Nothing is Impossible: America's Reconciliation with Vietnam

August 17, 2022 The Asia Foundation
Nothing is Impossible: America's Reconciliation with Vietnam
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Nothing is Impossible: America's Reconciliation with Vietnam
Aug 17, 2022
The Asia Foundation

This week, former ambassador Ted Osius discusses the remarkable journey of America and Vietnam from bitter adversaries to friends and partners. 

Show Notes Transcript

This week, former ambassador Ted Osius discusses the remarkable journey of America and Vietnam from bitter adversaries to friends and partners. 

Ted Osius (00:03):

Vietnamese fought 22 wars against China. They fought the French, they fought the Cambodians, they fought us. There's been so much turmoil and strife in Vietnam's history. And as a result, a lot of Vietnamese don't really want to look backwards. They want to look forward.

Tracie Yang (00:25):

The remarkable journey of America and Vietnam from bitter adversaries, to friends and partners. Today on InAsia, from The Asia Foundation. I'm Tracie Yang.

John Rieger (00:35):

And I'm John Rieger. Our guest today is Ted Osius, a diplomat for 30 years and now a trustee of The Asia Foundation. He served from 2014 to 2017 as a US ambassador to Vietnam, where he was the first US ambassador to receive that country's order of friendship.

Tracie Yang (00:50):

In his latest book, Nothing is Impossible: America's reconciliation with Vietnam. He Chronicles the two nation's unlikely Odyssey from foes to friends. He joins us today to talk about the book and some of the highlights of his long diplomatic career. Ambassador Osius, welcome to InAsia.

Ted Osius (01:06):

Thank you, Tracie. Thank you, John. I'm really happy to be here with you today.

John Rieger (01:10):

Ambassador, as someone who is old enough to have faced the draft and lived through the awful turmoil and loss of the warriors, I found your new book quite bittersweet. How were the United States and Vietnam able to put that conflict behind them? And where did the spirit of reconciliation come from?

Ted Osius (01:29):

A lot of the energy for reconciliation came from Vietnam, from the Vietnamese. Vietnamese are quite practical and after the war, there was a terrible famine. People who lived through that period talk about how awful it was year after year, not to have enough food. There had been a terrible long war between Vietnam and Cambodia and then there was a 12 year war between Vietnam and China. And [inaudible 00:02:04] who later became foreign minister, saw an opportunity to have an opening with the United States. He had an old friend who he gotten to know during the Paris peace talks, Bill Sullivan, later an ambassador. And he reached out and he said, "We're under economic embargo. We want to have a relationship with United States."

John Rieger (02:29):

There was also a lot of residual bitterness among the American electorate, as manifested by the MIA/POW Movement.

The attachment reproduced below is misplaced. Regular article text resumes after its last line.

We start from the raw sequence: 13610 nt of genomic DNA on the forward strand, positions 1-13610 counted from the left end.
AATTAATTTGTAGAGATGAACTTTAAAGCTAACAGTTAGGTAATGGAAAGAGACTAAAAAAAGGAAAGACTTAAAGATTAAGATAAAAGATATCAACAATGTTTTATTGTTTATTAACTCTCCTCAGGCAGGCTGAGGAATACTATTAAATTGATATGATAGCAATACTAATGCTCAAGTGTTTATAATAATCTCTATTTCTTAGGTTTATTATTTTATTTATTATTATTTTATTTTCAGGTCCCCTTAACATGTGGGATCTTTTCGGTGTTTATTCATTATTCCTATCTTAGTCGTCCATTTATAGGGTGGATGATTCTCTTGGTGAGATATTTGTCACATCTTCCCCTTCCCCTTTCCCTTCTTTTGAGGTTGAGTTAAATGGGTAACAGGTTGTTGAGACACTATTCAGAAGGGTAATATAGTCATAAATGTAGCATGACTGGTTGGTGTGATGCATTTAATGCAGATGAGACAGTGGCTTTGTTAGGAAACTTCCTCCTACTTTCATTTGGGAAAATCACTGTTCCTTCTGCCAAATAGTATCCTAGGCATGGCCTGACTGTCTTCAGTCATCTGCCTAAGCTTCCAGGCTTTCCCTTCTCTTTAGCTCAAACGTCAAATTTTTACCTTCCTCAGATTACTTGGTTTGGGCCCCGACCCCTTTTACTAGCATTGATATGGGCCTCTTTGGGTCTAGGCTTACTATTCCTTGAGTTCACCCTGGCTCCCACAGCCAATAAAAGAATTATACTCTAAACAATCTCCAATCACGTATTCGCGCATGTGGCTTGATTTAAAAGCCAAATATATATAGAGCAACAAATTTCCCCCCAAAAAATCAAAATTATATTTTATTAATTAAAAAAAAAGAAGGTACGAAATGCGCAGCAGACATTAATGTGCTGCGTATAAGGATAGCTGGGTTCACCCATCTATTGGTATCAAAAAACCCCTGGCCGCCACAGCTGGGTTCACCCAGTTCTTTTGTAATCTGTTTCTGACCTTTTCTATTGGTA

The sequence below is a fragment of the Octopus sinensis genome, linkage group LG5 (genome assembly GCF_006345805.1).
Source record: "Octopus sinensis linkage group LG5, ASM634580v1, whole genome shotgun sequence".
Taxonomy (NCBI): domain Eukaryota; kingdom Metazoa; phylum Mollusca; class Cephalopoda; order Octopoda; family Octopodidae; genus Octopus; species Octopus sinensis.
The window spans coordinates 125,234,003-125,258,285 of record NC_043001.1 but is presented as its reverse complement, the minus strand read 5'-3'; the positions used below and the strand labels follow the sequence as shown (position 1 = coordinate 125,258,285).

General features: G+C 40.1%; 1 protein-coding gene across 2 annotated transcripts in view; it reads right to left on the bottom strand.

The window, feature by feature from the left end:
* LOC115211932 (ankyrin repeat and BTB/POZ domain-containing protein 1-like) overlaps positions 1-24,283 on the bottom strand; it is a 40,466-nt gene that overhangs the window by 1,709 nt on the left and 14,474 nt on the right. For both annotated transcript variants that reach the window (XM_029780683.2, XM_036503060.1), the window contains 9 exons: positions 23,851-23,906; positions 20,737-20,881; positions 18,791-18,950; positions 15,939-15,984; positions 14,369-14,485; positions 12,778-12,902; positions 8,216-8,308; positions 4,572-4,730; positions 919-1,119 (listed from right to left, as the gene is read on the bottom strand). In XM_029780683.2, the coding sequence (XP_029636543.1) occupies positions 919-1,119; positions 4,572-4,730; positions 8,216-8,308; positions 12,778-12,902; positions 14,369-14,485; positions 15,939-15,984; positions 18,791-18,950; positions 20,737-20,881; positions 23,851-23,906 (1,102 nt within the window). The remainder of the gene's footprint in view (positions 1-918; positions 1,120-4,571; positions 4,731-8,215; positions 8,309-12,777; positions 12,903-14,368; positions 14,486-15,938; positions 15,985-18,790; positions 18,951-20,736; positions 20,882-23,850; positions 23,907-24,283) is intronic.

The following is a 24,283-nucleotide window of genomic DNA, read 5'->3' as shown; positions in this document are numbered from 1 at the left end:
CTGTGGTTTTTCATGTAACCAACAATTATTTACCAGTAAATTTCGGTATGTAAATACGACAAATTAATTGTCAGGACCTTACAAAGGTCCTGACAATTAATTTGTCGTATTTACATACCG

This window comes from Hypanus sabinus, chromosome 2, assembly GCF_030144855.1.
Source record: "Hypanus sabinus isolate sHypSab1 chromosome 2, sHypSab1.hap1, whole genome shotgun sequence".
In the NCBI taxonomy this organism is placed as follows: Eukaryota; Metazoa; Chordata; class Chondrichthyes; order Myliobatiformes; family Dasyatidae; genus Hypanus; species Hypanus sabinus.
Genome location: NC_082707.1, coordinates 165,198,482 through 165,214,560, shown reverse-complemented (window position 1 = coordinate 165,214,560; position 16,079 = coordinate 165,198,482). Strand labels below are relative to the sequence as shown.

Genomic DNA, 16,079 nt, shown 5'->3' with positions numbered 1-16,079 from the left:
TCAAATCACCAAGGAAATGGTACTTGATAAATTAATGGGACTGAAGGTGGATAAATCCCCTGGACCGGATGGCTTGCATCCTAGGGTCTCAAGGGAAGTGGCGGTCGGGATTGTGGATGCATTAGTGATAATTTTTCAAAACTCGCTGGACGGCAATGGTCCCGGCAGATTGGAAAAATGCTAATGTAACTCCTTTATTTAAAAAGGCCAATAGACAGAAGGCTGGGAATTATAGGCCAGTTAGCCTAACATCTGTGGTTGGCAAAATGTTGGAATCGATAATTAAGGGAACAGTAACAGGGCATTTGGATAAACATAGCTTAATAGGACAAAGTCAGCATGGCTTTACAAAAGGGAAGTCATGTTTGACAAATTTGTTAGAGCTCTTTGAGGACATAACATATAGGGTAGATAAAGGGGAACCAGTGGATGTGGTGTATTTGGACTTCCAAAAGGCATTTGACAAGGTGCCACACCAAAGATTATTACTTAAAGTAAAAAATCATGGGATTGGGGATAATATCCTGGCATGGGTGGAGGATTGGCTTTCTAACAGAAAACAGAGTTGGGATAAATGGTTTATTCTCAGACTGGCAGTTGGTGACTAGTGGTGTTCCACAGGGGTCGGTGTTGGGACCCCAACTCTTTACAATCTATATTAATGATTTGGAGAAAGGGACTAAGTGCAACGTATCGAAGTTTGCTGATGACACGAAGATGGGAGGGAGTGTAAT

Ted Osius (02:39):

Well, that's the era of the Rambo films. And there was this myth, this idea that there were Americans being held in tiger cages in Southeast Asia. And you think of the POW/MIA flag and that period of time after we didn't win the war, where there was a great deal of hostility in the United States towards Vietnam. So it really was an enormous political risk on both sides. [inaudible 00:03:10] actually was put in under house arrest for five years for his role in speeding up reconciliation. And people like Senator John McCain and John Kerry were vilified for their efforts to try to bring the two countries together. John McCain who'd suffered terribly was called a Manchurian Candidate and people and veterans threw things at him. And they thought he was a traitor for trying to establish a relationship with Vietnam. And I argue in my book, that quite the opposite, he was a hero.

Tracie Yang (03:43):

Do you remember in your experience feeling kind of that turning point of this adversarial relationship?

Ted Osius (03:49):

Well, that's what I hoped for. I was one of the first diplomats to go to Vietnam and I signed up because I thought, "Wow, what if we could build the foundation for a new relationship? What if that's possible? Wouldn't that be great to be part of?" And then I was lucky, that's the way it turned out. We built a completely different relationship.

Tracie Yang (04:16):

You know, despite going to the Elliott School, I still find the diplomatic temperament quite mysterious. What makes a great ambassador and who taught you the most important lessons about your profession?

Ted Osius (04:31):

Well, maybe I answer to the second question first. The two people who taught me the most were Leon Fuerth, who was national security advisor to Vice President Al Gore and Cameron Hume, who was a four time chief admission diplomat for 42 years and my boss three times. Cameron in particular focused me on the significance of relationships. He said diplomacy is all about relationships. You get involved in matters of high policy but you're not going to be able to move things forward if you haven't built trust. And trust is based on relationships and on doing things together. And he taught me that in words but he showed me more importantly. He showed me during the many years that we worked together.